The livestock markets have experienced a very choppy trade over the past few weeks as prices moved at times very erratically. Overall, the live cattle and the hog have moved higher over the past few weeks as the cash and product markets rallied. The exception was the feeder cattle market which reacted to the increasing corn market which put pressure on price in both the cash trade and the futures trade. Overall, the next few weeks in these markets could set the tone for the livestock markets as for the direction in price direction into the summer months.
Cattle — both futures and cash — have rallied since the start of the month of May. The cash trade has been the catalyst of the advancement as packers became slightly more aggressive in accumulating inventories. This was primarily due to the increasing boxed beef prices paid by the end users.
One noticeable problem is as prices have gone up in the boxed beef trade, the volume has gone down. This may portend that at some point the boxed beef prices may top, which in turn could top the prices paid by the packer for cattle.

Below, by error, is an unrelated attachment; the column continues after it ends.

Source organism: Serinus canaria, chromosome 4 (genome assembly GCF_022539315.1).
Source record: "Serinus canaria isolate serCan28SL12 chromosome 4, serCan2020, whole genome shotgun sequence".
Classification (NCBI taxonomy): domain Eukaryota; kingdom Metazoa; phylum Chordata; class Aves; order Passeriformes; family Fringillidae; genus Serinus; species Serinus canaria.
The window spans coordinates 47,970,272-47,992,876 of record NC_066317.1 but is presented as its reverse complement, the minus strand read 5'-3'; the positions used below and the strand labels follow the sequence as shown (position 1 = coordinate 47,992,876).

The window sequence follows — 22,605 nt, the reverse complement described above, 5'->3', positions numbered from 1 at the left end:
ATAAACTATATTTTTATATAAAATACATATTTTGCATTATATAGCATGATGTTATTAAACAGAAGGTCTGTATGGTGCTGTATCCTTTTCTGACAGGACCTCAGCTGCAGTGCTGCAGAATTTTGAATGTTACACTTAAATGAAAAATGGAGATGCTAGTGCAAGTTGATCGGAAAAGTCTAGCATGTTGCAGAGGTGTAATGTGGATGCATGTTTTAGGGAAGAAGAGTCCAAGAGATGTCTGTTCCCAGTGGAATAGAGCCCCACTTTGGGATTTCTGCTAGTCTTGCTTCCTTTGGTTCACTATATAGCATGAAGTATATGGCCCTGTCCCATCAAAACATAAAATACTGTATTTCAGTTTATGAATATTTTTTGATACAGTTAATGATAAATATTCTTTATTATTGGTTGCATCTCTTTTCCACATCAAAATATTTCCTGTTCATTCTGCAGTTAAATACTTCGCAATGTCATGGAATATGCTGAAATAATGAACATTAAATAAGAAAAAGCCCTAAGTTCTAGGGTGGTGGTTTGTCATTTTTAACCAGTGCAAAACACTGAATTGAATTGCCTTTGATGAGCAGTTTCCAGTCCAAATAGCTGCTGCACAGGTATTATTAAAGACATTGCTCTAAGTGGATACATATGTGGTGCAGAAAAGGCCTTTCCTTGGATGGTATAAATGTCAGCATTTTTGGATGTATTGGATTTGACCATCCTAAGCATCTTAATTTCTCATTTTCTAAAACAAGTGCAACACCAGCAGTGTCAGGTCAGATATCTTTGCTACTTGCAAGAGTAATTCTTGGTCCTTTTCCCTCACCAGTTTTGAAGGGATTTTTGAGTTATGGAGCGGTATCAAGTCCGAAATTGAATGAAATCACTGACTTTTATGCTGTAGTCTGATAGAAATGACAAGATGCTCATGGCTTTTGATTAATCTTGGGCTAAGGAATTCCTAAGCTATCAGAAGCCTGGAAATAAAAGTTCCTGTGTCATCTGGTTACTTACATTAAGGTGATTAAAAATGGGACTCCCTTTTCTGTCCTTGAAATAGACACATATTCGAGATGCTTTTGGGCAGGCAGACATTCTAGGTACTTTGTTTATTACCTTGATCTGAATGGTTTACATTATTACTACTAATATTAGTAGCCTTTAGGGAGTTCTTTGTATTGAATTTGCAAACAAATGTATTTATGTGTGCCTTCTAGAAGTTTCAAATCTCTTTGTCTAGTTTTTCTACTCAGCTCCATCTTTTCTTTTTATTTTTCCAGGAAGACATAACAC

At this time, the number of cattle available appear to be more than adequate to meet the packer’s needs. Therefore, the possibility for a top in a further price advancement in the cattle market are getting less likely in the days ahead. If the demand for beef were to suddenly pick up, there would be a possibility for the current recovery rally to extend. The next few weeks will set the tone for the cattle market; but at this juncture the facts are trying to point to lower prices.
The hog market has been on fire since the beginning of the year. Demand for pork products has been the major factor behind the current — along with the decreased number of available market ready animals. However, as the prices have risen, the demand for pork has slightly decreased; which may signal an end to the recent rally.
Technically, the market is overbought and could be subject to a correction. Historically, the hog market tops in this time period from May to July. Therefore, the next few weeks and months could be very interesting and we may see some changes to the hog market.
Joe Teale is a commodity broker for Great Plains Commodity in Afton, Minn.